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#InnovationMonth: How tech is transforming healthcare

We're human. We're programmed for instant gratification. Using this principle, Discovery Health has built its very successful Vitality programme, which is a blueprint for other rewards schemes, not only in healthcare, but other sectors too.
Free smoothies or wearable tech for doing a daily dose of exercise or changing your eating habits is not just Discovery Health being Mr Nice Guy. There is an ulterior motive, albeit a well-intentioned, strategic one. The company is using behaviour modification to build a shared value business model, which is sustainable.

Short-term rewards for long-term gains


It boils down to managing the growing epidemic of lifestyle diseases such as diabetes, heart disease and certain cancers, the estimated cost of this to the global economy is over $30trn over the next 20 years. Dr Ryan Noach, deputy chief executive officer, Discovery Health, says most non-communicable diseases (NCDs) are modifiable through changing habits such as eating and exercise. “Individual behaviour tends to be irrational. For example, when questioned, 52% of people with up to five NCDs, were inherently optimistic about their health, and had deferred action.”

So, in a nutshell, Vitality rewards members today to bend the mortality curve for longer-term risk mitigation, he says.

There’s been a massive and rising investment in digital healthcare, particularly along three themes, namely telemedicine, enterprise software and business-to-consumer interface, he says.

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He touches on telemedicine, but speaks very enthusiastically about the other two themes, probably because of the amount of capital Discovery Health has ploughed into them.

Enterprise software


Fragmentation and a lack of care coordination are costing medical aids. For instance, diagnostic tests are often repeated in the chain of care. A GP may order a blood test to confirm a diagnosis before referring a patient to a specialist, who will repeat the same test because he or she does not have access to the results of the prior test.

The same goes for providing a medical history. A patient generally has to complete the same paperwork at each practitioner he or she visits, which creates unnecessary admin work. There have also been situations where patients have forgotten to mention information that could have implications on treatment protocols.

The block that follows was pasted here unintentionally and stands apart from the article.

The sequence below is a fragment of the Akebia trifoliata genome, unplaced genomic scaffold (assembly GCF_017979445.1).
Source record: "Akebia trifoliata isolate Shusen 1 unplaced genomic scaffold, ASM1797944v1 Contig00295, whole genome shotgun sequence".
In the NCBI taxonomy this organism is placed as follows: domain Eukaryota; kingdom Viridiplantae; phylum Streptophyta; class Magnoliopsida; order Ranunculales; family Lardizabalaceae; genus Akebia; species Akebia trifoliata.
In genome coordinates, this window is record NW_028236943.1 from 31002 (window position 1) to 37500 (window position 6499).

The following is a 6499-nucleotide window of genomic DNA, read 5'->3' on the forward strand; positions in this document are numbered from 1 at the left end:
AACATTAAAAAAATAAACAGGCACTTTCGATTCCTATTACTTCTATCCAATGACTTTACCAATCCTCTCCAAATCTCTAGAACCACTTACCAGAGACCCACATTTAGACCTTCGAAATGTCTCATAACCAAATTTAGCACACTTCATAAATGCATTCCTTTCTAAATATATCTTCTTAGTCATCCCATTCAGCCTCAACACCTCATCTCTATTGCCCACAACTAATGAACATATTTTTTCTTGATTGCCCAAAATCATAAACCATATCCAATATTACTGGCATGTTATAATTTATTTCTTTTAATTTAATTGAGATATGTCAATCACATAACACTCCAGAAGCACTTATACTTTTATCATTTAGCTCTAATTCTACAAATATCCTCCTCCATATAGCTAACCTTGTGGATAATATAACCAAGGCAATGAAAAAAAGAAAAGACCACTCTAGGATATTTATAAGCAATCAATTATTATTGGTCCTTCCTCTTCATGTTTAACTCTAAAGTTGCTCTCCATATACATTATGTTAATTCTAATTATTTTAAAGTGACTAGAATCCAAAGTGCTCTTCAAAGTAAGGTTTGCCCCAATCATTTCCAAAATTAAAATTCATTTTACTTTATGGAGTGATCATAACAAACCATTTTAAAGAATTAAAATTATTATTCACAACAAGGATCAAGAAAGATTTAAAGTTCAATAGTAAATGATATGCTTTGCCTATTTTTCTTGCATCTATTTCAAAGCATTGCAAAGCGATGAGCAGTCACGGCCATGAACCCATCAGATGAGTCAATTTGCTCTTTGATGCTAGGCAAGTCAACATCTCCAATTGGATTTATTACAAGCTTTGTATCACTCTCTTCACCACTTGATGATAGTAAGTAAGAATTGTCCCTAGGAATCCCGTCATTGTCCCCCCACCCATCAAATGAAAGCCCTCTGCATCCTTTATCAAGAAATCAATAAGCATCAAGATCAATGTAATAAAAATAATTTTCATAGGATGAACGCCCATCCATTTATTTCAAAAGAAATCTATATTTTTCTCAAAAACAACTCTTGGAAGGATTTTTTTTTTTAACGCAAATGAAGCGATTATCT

So, Discovery Health is developing a centralised electronic medical records platform where practitioners can access patient information (with the patient’s permission, of course) and get a full medical history at a touch of a button, he explains.

Business-to-consumer interface


Noach is excited about Discovery Health’s new digital healthcare platform, DrConnect, which the company will be launching shortly. This is a predictive artificial intelligence (AI) engine which "glues doctors and patients together and provides contextual and meaningful information. AI is going to change doctors’ jobs. It’s patient-centric and allows them to manage their own care,” he says.
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About Nicci Botha

Nicci Botha has been wordsmithing for more than 20 years, covering just about every subject under the sun and then some. She's strung together words on sustainable development, maritime matters, mining, marketing, medical, lifestyle... and that elixir of life - chocolate. Nicci has worked for local and international media houses including Primedia, Caxton, Lloyd's and Reuters. Her new passion is digital media.
Comment
Derick Poremba-Brumer
I I had a severe motorbike accident in my matric year (1986) that left me in a coma for 7-months. I've since achieved 4 Uni degrees in the Humanities. After a few months in a coma my mom asked a dr why I was still alive? He said, apparently, that I was still alive because I was very fit.
Posted on 19 Sep 2017 13:02

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